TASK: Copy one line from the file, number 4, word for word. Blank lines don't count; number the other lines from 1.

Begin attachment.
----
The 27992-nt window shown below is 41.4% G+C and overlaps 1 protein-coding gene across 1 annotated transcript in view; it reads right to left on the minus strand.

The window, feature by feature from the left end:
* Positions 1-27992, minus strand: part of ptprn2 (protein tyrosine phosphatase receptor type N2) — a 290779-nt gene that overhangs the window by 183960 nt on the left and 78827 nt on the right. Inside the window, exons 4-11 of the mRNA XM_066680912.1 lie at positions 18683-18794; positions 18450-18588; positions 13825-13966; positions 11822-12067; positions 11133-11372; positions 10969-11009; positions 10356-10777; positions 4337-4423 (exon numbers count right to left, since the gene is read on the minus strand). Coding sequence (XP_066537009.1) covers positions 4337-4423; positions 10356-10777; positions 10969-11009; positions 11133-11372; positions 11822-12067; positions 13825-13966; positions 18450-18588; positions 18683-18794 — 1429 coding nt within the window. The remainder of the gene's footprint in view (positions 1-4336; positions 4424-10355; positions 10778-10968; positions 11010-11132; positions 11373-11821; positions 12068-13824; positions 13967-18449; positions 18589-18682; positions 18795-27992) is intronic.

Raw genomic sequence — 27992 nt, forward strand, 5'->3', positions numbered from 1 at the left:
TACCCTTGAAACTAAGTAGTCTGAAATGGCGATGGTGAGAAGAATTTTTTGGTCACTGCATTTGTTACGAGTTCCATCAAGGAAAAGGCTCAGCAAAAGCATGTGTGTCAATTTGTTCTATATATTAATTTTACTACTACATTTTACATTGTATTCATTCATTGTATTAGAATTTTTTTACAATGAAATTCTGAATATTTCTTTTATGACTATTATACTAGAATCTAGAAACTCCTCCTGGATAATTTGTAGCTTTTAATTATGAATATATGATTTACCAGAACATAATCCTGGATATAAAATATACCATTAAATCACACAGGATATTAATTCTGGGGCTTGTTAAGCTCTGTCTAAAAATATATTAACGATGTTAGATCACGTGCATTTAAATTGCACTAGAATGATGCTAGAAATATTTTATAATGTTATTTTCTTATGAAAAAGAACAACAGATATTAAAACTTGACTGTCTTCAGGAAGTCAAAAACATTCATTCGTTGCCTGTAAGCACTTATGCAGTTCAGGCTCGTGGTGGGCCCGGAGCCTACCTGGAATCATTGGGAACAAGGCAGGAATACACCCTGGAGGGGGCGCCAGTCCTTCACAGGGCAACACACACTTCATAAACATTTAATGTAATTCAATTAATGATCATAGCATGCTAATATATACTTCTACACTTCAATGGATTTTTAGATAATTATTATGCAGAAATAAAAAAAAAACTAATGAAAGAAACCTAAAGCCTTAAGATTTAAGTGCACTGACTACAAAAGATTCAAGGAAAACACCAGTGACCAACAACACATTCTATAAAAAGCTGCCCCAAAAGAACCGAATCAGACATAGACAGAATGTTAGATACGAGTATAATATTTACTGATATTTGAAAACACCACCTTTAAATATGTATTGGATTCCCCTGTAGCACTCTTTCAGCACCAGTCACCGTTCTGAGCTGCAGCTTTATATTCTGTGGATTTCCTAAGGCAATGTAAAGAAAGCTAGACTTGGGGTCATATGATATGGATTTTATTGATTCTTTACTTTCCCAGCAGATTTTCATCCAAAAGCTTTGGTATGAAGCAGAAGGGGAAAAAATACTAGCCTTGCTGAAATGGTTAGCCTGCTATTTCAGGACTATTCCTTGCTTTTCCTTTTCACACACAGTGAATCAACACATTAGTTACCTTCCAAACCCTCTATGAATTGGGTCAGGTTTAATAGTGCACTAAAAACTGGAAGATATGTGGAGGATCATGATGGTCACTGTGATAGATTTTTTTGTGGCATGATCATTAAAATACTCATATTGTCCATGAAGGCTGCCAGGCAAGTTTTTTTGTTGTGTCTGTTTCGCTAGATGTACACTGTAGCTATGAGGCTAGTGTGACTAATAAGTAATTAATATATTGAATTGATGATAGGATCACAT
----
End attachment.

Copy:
Raw genomic sequence — 27992 nt, forward strand, 5'->3', positions numbered from 1 at the left: